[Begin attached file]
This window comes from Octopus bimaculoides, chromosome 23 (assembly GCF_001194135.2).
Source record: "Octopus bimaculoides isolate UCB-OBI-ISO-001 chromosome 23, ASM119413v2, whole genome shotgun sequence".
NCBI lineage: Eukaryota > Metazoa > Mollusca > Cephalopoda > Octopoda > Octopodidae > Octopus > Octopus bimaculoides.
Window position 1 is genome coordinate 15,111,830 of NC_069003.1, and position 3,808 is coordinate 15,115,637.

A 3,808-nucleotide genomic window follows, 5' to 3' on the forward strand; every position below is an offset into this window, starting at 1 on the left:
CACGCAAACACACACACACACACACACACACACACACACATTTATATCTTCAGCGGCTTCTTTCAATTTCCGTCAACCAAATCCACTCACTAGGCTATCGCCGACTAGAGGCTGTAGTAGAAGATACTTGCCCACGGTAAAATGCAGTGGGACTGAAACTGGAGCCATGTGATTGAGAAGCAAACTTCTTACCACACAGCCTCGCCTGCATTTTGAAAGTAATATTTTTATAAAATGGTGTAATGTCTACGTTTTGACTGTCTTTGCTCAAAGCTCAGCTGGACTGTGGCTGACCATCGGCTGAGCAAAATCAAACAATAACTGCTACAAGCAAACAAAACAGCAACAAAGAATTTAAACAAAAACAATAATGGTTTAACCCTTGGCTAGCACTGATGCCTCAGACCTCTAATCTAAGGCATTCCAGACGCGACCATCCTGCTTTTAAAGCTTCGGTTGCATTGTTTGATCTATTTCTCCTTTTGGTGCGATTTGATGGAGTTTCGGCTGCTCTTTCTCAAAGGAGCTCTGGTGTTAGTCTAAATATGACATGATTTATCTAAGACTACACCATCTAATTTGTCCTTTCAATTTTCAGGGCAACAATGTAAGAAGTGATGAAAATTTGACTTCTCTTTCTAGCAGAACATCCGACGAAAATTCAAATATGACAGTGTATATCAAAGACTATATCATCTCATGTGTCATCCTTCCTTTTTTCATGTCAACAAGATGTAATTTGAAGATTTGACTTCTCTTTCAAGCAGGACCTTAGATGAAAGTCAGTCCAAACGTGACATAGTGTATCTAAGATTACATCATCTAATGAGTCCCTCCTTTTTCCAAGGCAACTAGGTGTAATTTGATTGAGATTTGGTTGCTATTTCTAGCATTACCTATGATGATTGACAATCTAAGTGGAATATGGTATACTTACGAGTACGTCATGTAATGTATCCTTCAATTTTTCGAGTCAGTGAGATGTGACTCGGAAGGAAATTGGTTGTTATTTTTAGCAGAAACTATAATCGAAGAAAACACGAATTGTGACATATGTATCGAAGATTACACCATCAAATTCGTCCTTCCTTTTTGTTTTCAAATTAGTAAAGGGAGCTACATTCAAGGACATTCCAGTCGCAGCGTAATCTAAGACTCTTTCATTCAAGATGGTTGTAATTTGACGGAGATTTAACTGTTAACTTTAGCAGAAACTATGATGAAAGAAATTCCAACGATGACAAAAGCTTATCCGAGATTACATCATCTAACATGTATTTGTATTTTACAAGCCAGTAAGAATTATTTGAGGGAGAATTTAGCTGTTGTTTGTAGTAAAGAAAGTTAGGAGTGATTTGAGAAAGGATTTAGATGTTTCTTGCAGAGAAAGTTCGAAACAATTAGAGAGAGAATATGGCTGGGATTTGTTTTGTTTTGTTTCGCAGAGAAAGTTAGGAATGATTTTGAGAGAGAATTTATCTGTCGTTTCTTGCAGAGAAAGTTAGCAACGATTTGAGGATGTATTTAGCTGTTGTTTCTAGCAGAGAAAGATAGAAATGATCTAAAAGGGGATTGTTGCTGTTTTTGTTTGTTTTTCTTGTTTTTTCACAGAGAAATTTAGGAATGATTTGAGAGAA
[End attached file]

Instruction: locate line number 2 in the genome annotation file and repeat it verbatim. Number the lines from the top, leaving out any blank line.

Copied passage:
Source record: "Octopus bimaculoides isolate UCB-OBI-ISO-001 chromosome 23, ASM119413v2, whole genome shotgun sequence".